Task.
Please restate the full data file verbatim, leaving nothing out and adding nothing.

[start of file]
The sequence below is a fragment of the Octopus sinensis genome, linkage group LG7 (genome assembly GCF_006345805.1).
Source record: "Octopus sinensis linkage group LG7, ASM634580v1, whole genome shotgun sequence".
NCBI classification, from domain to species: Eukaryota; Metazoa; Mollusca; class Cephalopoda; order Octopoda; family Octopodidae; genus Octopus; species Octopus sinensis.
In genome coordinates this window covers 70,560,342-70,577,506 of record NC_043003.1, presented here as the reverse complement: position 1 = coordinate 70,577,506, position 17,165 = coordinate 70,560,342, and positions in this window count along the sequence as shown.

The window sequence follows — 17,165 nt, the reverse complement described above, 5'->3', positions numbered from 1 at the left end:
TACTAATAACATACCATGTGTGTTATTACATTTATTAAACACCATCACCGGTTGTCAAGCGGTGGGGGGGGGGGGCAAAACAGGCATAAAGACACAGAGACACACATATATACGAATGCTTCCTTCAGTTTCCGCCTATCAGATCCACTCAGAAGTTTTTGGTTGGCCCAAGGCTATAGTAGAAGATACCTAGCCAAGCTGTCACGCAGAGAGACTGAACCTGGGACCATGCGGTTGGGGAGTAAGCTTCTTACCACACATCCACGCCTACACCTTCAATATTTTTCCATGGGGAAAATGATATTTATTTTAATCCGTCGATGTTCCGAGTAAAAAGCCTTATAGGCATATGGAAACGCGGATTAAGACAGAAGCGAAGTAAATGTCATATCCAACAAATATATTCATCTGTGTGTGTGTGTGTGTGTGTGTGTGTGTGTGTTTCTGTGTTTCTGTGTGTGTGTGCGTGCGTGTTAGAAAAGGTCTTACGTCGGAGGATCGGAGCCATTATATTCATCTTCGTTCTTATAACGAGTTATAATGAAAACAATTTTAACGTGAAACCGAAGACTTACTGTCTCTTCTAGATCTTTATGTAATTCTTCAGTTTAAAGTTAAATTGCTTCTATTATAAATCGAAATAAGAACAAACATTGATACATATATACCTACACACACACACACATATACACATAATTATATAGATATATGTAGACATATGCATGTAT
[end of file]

The sequence below is a fragment of the Octopus sinensis genome, linkage group LG7 (genome assembly GCF_006345805.1).
Source record: "Octopus sinensis linkage group LG7, ASM634580v1, whole genome shotgun sequence".
NCBI classification, from domain to species: Eukaryota; Metazoa; Mollusca; class Cephalopoda; order Octopoda; family Octopodidae; genus Octopus; species Octopus sinensis.
In genome coordinates this window covers 70,560,342-70,577,506 of record NC_043003.1, presented here as the reverse complement: position 1 = coordinate 70,577,506, position 17,165 = coordinate 70,560,342, and positions in this window count along the sequence as shown.

The window sequence follows — 17,165 nt, the reverse complement described above, 5'->3', positions numbered from 1 at the left end:
TACTAATAACATACCATGTGTGTTATTACATTTATTAAACACCATCACCGGTTGTCAAGCGGTGGGGGGGGGGGGCAAAACAGGCATAAAGACACAGAGACACACATATATACGAATGCTTCCTTCAGTTTCCGCCTATCAGATCCACTCAGAAGTTTTTGGTTGGCCCAAGGCTATAGTAGAAGATACCTAGCCAAGCTGTCACGCAGAGAGACTGAACCTGGGACCATGCGGTTGGGGAGTAAGCTTCTTACCACACATCCACGCCTACACCTTCAATATTTTTCCATGGGGAAAATGATATTTATTTTAATCCGTCGATGTTCCGAGTAAAAAGCCTTATAGGCATATGGAAACGCGGATTAAGACAGAAGCGAAGTAAATGTCATATCCAACAAATATATTCATCTGTGTGTGTGTGTGTGTGTGTGTGTGTGTGTGTTTCTGTGTTTCTGTGTGTGTGTGCGTGCGTGTTAGAAAAGGTCTTACGTCGGAGGATCGGAGCCATTATATTCATCTTCGTTCTTATAACGAGTTATAATGAAAACAATTTTAACGTGAAACCGAAGACTTACTGTCTCTTCTAGATCTTTATGTAATTCTTCAGTTTAAAGTTAAATTGCTTCTATTATAAATCGAAATAAGAACAAACATTGATACATATATACCTACACACACACACACATATACACATAATTATATAGATATATGTAGACATATGCATGTAT